I was so excited by a new item that popped up on eBay earlier this month.

Designated as volume 1, number 1, The Girl Scouts’ Rally Bulletin is the public record of the first national convention, which was held in Washington in 1915. It was compiled by Edna Colman, the local commissioner.

, Girl Scout History Project
In 1915 local troops put on a demonstration for convention delegates, including this representation of Justice, Liberty, and Peace.

This 32-page booklet includes highlights from troops across the country, including Washington. It also has a uniform price list (hats, $1.25; middy blouses, $1.75, etc.), and the names and addresses of troop leaders from every state.

The Nation’s Capital council archival holdings are surprisingly thin on the early history of Girl Scouting in Washington, DC. While council consolidation has brought the records of many legacy councils into a central location, our historical records are scattered across multiple sites. It takes some ingenuity, detailed searching, and sometimes pure luck, to track down information about our earliest days.

The main problem is that our early history is so closely entwined with that of the national movement. The first troops in and around the District of Columbia were managed out of the Munsey Building, where Juliette Gordon Low established the first national headquarters in 1913. Records from those years are more likely to be found at the JGL Birthplace or the First Headquarters in Savannah.


, Girl Scout History Project
Cover of 1923 booklet about the Little House

After national headquarters moved to New York, the national Little House opened in Washington, and the local council rented one room of the house to use as its headquarters. When the Little House closed in 1945, some of its files went to New York, but others went to Rockwood, a national Girl Scout camp just across the District of Columbia—Maryland border. When Rockwood closed, its files and fixtures went everywhere … but that is another story.


Surprisingly, some of the best information I’ve found about our early years comes from the Herbert Hoover Presidential Library in Iowa. Lou Henry Hoover’s role in the first years of Girl Scouting cannot be understated, and archivists there have been very generous about scanning documents for me.

Another source, the first Girl Scout magazine, The Rally (1917-20), published a regular column about the Girl Scouts of Washington.

But back to eBay. The asking price for this booklet? Nearly $600!! Pardon while I grab the smelling salts. This was a 30-day auction, now ended, and the price was slashed several times. The final price was $299.99. It did not sell.

, Girl Scout History Project

At first, I was furious. This was highway robbery! Holding our history hostage for a huge ransom! Unfair!

Then I looked closer. The listing included numerous photos of various pages and ended with the statement:

Early enough, very rare and important enough to be a museum piece according to my research. I could not find another one like it. I could only find a PDF version at Girl Scouts University, Girl Scout History & Preservation. RESEARCH IT!

So I did.

, Girl Scout History Project
Girl Scout University pin

The website is still up for Girl Scout University, another promising idea that GSUSA quietly abandoned and allowed to die of neglect.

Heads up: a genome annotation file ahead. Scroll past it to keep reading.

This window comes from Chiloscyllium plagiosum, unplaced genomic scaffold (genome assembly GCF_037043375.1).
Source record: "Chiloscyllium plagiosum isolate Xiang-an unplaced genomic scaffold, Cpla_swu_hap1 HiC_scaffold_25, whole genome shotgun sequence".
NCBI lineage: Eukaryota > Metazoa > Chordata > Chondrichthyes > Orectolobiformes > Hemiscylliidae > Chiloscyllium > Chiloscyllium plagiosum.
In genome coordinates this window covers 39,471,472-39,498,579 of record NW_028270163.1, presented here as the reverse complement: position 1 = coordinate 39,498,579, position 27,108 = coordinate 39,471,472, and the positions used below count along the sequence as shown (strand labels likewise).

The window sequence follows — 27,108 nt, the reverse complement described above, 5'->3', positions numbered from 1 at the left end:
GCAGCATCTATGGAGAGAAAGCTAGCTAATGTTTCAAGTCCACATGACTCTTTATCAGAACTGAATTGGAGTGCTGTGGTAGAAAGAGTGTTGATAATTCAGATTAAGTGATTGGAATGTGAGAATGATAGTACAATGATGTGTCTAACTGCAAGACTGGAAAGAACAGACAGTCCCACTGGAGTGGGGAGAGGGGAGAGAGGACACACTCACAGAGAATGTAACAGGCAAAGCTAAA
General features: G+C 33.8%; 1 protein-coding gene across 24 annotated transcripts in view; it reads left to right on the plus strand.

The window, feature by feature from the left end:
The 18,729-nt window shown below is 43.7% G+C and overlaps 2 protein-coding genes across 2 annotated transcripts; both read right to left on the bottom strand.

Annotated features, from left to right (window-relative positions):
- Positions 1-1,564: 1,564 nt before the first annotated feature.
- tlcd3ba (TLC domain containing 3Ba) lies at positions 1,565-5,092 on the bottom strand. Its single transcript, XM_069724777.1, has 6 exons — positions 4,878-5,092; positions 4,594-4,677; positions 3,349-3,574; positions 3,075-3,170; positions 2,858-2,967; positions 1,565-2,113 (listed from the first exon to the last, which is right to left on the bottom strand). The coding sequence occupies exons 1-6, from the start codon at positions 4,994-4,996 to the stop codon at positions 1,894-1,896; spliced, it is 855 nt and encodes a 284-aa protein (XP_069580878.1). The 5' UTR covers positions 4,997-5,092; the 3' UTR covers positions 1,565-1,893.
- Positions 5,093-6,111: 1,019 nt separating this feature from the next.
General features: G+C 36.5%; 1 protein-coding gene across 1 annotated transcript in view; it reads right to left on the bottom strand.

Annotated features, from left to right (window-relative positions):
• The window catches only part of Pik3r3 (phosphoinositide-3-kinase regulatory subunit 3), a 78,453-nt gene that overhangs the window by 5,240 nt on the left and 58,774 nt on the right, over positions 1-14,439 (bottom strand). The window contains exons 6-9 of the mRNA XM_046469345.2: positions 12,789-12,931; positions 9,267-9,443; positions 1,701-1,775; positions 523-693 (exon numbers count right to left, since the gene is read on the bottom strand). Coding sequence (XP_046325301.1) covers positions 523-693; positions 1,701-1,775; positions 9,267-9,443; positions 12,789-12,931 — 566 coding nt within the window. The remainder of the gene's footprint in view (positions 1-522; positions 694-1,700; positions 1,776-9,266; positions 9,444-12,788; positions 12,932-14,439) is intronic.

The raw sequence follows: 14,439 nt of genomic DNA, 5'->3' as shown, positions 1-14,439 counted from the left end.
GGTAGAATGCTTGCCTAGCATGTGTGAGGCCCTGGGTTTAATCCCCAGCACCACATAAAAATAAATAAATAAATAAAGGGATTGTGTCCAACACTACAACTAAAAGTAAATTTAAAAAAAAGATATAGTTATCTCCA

I downloaded a good-quality PDF that added several new pages to our history.

The thing is, even if I had an extra $300 or $600 sitting around, there is no way I could justify the cost. I see my task as documenting history, not necessarily collecting examples of everything Girl Scout. While it is important to have artifacts that can be held and experienced, we wouldn’t pass around a century-old, original report anyway. We would scan it, lock it away carefully, and work with a copy. Which is exactly what we now have. And it didn’t cost us $300.

A few days after I first saw this auction, I received a priceless donation of original documents from essentially the same time period.

I’ll share that in a few days…

©2018 Ann Robertson



7 responses to “Collect, Preserve, or Document?”

  1. Ann,

    As usual, enjoyed your post. I just followed the link but didn’t see “GS history & preservation” at GS University, even after surfing around on it, trying different key words in the search bar.

    Either I’m having a massive brain fart, or it’s not there any more. If it’s not there anymore, I hope they re-consider and re-post it.

    I would love to see the document you wrote about- as would others, I’m sure.

    Thank you for everything you do,

    – Lynn

    1. Hi Lynn, thanks for catching this. The correct link is: http://gsuniv.org/history/. I updated it within the post. Apparently, there are two GS University sites: http://gsuniv.org/history/ and http://gsuniversity.girlscouts.org/. Go figure….

  2. Hi Ann, Have you thought of asking the seller to donate the item to your council as a tax deduction?. I have done this twice with items on ebay relating to our council. Once the seller donated the item and once the seller declined. Linda

  3. […] Recently I wrote about the disappointment in having to pass on an overpriced piece of local council history. […]

  4. […] to you thanks to the lovely Ann Robertson who pointed out the History section of GS University via one of her blog posts.  Thanks Ann!  Unfortunately, it looks like the History portion of this website didn’t get […]

  5. […] Recently I wrote about the disappointment in having to pass on an overpriced piece of local council history. […]

  6. Gayle Keresey Avatar
    Gayle Keresey

    I realize this was posted five years ago. GSUSA is no longer maintaining the GS University site. The history link goes to GoDaddy and the other link carries me to my local gs site. Why is GSUSA so opposed to documenting its history? [rhetorical question]

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